(1916). From then until the middle of the 1950s something appeared
by him, in one language or another, almost every year, in addition
to his activities as a film-maker (with Abel Gance) and as a
publisher. Panama, or The Adventures of My Seven Uncles (1918,
written in 1913/14) earned him more acclaim as a poet, and Dos
Passos, who dubbed Cendrars the Homer of the Transsiberian, translated
it in 1931.
In the 1920s Cendrars lost interest in poetry. He felt fiction was
the genre that could hold his ideas, and in six years five novels
appeared: Gold (1925), Moravagine (1926), Dan Yack (1927), Confessions
of Dan Yack (1929), and Rhum (1930; not in English).
Rarely out of print, Gold, the Marvellous History of General John
Augustus Sutter, has been translated into many languages, and
provided the basis for the movie Sutter's Gold; its screenplay was
worked on by William Faulkner. The adjective "marvellous"
cautions the reader to regard what is presented as a work dealing
with legend, not dry facts and scholarship. Sutter is the first in
a line of outsized men with an overabundance of energy, intelligence,
ambition and pride. Cendrars concisely sketches Sutter's escape
from Europe, his prosperity in California, and the sudden downfall
of his empire due to "the simple blow of a pickaxe." Built
on agriculture, textiles and trade, and assisted by the use of
slaves, Sutter's industrious fiefdom, and the man himself, are
unprepared for what the discovery of gold on his land brings with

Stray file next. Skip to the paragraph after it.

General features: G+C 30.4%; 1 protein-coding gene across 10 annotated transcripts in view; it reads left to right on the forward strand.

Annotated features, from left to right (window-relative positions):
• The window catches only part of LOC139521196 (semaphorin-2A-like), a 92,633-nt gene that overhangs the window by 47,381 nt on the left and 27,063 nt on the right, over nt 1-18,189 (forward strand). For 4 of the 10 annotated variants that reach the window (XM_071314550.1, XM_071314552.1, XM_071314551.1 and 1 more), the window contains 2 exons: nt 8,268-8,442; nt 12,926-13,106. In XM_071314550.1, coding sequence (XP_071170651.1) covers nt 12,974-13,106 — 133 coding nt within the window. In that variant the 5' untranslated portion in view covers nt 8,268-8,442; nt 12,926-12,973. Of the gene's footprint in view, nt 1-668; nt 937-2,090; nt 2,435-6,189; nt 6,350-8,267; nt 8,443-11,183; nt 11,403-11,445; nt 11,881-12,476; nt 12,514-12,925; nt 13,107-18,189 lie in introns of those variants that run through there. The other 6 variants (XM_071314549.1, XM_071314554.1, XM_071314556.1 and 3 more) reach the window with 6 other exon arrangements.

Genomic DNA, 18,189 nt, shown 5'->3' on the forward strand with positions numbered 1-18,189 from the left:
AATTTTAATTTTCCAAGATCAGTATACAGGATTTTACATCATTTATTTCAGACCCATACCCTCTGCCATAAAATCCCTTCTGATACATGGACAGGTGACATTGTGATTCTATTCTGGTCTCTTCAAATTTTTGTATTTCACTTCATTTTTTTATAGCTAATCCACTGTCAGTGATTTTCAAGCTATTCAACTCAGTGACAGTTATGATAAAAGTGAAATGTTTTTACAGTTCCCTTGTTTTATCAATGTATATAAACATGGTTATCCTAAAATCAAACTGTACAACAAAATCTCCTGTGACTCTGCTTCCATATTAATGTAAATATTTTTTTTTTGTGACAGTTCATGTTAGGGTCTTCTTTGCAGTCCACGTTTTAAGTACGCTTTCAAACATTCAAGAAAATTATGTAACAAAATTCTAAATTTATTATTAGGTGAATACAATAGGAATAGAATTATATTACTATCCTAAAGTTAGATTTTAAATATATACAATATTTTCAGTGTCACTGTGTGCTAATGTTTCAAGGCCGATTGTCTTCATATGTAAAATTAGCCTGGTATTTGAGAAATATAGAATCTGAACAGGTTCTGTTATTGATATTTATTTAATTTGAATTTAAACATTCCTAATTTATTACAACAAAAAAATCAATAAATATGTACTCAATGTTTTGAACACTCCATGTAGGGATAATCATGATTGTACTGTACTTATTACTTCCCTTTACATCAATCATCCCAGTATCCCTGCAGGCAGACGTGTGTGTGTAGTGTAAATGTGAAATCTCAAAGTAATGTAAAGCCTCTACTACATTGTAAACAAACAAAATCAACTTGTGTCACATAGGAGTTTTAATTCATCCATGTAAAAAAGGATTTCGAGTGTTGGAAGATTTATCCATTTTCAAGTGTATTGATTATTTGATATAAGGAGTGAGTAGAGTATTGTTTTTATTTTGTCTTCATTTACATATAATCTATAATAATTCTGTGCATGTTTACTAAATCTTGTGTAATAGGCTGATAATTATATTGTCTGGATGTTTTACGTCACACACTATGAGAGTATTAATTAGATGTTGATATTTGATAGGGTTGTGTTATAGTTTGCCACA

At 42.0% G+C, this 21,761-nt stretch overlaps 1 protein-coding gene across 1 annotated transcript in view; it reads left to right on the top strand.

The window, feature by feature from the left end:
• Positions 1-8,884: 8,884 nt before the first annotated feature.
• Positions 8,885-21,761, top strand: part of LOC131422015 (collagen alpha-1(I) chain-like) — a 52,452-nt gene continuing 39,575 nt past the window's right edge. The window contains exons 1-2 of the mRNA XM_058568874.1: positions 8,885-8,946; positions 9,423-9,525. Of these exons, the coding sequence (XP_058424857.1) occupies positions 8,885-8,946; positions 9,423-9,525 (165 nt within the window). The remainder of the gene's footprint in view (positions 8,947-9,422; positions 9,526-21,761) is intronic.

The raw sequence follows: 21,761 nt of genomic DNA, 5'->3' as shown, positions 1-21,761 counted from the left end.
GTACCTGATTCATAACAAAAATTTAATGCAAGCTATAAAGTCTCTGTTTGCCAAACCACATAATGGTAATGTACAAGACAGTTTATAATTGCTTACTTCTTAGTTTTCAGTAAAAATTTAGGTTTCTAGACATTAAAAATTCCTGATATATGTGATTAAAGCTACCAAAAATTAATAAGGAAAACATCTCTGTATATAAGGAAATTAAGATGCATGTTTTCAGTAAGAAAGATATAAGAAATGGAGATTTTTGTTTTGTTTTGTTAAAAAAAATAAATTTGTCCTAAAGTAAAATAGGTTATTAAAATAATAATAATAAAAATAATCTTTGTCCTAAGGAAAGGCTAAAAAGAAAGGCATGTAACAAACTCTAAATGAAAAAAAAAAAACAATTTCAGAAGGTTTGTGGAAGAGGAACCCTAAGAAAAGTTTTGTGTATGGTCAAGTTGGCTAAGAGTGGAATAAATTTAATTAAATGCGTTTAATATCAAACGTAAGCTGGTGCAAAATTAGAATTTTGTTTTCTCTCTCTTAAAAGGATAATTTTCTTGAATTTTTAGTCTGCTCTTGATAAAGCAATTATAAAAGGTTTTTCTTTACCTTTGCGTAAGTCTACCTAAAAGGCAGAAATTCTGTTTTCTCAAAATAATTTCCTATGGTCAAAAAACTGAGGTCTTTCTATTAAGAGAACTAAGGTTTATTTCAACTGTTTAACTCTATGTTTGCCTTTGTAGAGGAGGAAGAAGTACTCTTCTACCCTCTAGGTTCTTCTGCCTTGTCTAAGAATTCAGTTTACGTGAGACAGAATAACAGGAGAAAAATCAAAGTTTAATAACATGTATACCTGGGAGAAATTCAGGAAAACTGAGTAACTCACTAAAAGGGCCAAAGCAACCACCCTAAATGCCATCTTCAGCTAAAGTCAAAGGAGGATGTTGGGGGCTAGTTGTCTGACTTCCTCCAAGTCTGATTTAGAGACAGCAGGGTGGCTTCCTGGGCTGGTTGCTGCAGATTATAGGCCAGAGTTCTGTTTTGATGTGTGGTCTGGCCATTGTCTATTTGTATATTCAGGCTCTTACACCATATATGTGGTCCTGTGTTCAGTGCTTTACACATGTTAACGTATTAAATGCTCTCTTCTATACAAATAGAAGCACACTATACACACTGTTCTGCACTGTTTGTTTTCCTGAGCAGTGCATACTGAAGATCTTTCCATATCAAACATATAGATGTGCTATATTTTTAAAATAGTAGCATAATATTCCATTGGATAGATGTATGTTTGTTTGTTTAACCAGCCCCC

it. A very short chapter located at almost the halfway mark expresses
the rupture of an almost Edenic life (save for the slaves and the
aboriginal peoples) with economy, and is worth reprinting in total:
Reverie. Calm. Repose.
It is Peace.
No. No. No. No. No. No. No. No. No: it is GOLD!
It is gold.
The gold rush.
The world is infected with gold fever.
The great gold rush of 1848, 1849, 1850 and 1851. It will last
That "no" moves the reader emotionally from contradiction
to realization, from grim acceptance to panic and fear. This parable
of greed charts the decline in Sutter's mental health and fortune,
the death of family members, and his years in Washington spent
labouring for financial recompense. Stylistically, in Gold sparse
sentences carry much weight, while repetition, along with historical
facts and occasional longer descriptions, subtly merge reportage
and fictional narrative. Panoramic set-pieces of travellers heading
west into dangerous lands or Sutter's voyages across the Pacific
showcase Cendrars's experience in the cinema. This novel is a bridge
between the compressed lines of poetry he fashioned in the early
1920s and the more expansive novels to come.
Short quotations don't adequately convey the momentum of Cendrars's
prose, whether in the cascade of a set of short sentences or in the
piling up of clauses in one-sentence paragraphs that span pages.
Nor can a review do justice to his intricate plots, the exuberant
imagination, the delight in language, the intelligence and the
geniality of the work, and its varieties of humour. Peter Owen
deserves credit for reissuing these novels and To the End of the
World (there are tentative plans for The Astonished Man to appear
this spring). There will be those who find Cendrars's style too
rich, but there will be others who will be carried away by his
adventures, verve and audaciousness.